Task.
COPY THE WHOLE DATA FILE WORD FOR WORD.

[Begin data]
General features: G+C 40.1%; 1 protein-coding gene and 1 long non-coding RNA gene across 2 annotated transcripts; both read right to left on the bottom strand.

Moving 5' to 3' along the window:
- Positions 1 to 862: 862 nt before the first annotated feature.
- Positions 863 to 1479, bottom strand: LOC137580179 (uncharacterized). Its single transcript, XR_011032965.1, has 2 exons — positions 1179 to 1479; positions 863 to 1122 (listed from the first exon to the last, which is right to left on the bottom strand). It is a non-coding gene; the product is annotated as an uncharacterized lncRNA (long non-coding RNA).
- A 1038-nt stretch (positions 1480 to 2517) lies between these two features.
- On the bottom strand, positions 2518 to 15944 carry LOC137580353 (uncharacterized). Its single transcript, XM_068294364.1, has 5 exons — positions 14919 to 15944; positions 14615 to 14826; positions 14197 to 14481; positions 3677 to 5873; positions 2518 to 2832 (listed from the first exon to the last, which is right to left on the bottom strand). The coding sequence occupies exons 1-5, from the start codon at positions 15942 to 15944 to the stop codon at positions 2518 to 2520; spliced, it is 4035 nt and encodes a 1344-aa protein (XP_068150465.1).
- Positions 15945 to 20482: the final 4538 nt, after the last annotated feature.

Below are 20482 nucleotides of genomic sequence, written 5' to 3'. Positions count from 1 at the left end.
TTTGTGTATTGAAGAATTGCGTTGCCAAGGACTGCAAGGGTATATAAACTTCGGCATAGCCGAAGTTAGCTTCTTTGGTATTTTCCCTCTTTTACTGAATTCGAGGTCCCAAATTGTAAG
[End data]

General features: G+C 40.1%; 1 protein-coding gene and 1 long non-coding RNA gene across 2 annotated transcripts; both read right to left on the bottom strand.

Moving 5' to 3' along the window:
- Positions 1 to 862: 862 nt before the first annotated feature.
- Positions 863 to 1479, bottom strand: LOC137580179 (uncharacterized). Its single transcript, XR_011032965.1, has 2 exons — positions 1179 to 1479; positions 863 to 1122 (listed from the first exon to the last, which is right to left on the bottom strand). It is a non-coding gene; the product is annotated as an uncharacterized lncRNA (long non-coding RNA).
- A 1038-nt stretch (positions 1480 to 2517) lies between these two features.
- On the bottom strand, positions 2518 to 15944 carry LOC137580353 (uncharacterized). Its single transcript, XM_068294364.1, has 5 exons — positions 14919 to 15944; positions 14615 to 14826; positions 14197 to 14481; positions 3677 to 5873; positions 2518 to 2832 (listed from the first exon to the last, which is right to left on the bottom strand). The coding sequence occupies exons 1-5, from the start codon at positions 15942 to 15944 to the stop codon at positions 2518 to 2520; spliced, it is 4035 nt and encodes a 1344-aa protein (XP_068150465.1).
- Positions 15945 to 20482: the final 4538 nt, after the last annotated feature.

Below are 20482 nucleotides of genomic sequence, written 5' to 3'. Positions count from 1 at the left end.
TTTGTGTATTGAAGAATTGCGTTGCCAAGGACTGCAAGGGTATATAAACTTCGGCATAGCCGAAGTTAGCTTCTTTGGTATTTTCCCTCTTTTACTGAATTCGAGGTCCCAAATTGTAAG